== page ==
A lyrical, often drolly funny cautionary tale about power and corruption that nods to the Bible, Chinatown, and classic r&b, all from the cultural center of East L.A., Water & Power filters big questions about race, masculinity, spirituality, political power, gangs, and real estate through the prism of Latino culture. Its staggering ambitions are largely realized. Based on the 2006 play of the same name by Latino political comedy troupe Culture Clash, and adapted and directed by member Richard Montoya, the film spans one life-altering night in the lives of twin brothers Gil, aka Water (Enrique Murciano), and Gabe, aka Power (Nicholas Gonzalez), a senator and cop, respectively, who were groomed by their city worker father to be L.A. power players.
For Gil, that means navigating back-room deals; for Gabe, it's being a police office of dubious integrity on a force as proudly thuggish as any street gang. After Gabe assassinates a high-ranking gang member, forces high and low come for his head, with Gil forced to compromise his political career to save his brother. It's a layered narrative full of flashbacks (sometimes mere hours; sometimes years) and laden with symbolism (only with the running motif of a lost deer does the symbolism become heavy-handed).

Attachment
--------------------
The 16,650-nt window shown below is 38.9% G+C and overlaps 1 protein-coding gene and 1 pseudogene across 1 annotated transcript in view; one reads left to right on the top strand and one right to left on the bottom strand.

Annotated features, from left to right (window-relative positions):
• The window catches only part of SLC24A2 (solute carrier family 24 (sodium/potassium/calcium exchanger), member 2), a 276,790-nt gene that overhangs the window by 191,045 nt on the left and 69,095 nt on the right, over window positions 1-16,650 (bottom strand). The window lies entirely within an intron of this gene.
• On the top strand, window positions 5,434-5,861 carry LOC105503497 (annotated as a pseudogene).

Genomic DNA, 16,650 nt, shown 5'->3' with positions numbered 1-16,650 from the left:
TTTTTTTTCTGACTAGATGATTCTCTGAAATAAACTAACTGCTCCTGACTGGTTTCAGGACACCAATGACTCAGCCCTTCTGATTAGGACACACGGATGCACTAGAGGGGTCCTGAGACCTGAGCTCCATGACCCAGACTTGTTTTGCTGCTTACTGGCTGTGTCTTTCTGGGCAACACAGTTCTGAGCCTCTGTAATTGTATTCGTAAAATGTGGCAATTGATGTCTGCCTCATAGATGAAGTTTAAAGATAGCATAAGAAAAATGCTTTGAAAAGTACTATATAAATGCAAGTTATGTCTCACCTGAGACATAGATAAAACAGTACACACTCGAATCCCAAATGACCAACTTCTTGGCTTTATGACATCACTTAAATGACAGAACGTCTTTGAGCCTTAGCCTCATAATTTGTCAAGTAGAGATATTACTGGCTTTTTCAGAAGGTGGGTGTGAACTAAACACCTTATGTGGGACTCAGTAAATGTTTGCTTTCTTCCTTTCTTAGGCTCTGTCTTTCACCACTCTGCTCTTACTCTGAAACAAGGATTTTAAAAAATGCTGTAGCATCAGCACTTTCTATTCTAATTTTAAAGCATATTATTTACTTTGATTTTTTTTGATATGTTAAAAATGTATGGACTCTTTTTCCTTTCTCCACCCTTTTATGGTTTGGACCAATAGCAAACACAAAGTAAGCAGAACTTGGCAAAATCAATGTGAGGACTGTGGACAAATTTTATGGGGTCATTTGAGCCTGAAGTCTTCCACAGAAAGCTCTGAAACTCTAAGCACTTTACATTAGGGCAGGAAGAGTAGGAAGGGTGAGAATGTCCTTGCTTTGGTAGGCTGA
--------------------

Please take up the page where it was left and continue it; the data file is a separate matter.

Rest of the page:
Crammed with cool cameos (the late Lupe Ontiveros, Wanda de Jesus, Roger Guenveur Smith) and anchored with taut performances by Murciano and Gonzalez, the film's real star is its heady wordplay. From the cool voiceover to the crisp dialogue, the script strikes the perfect balance between stylized and naturalistic language that is profane, poetic, and prophetic.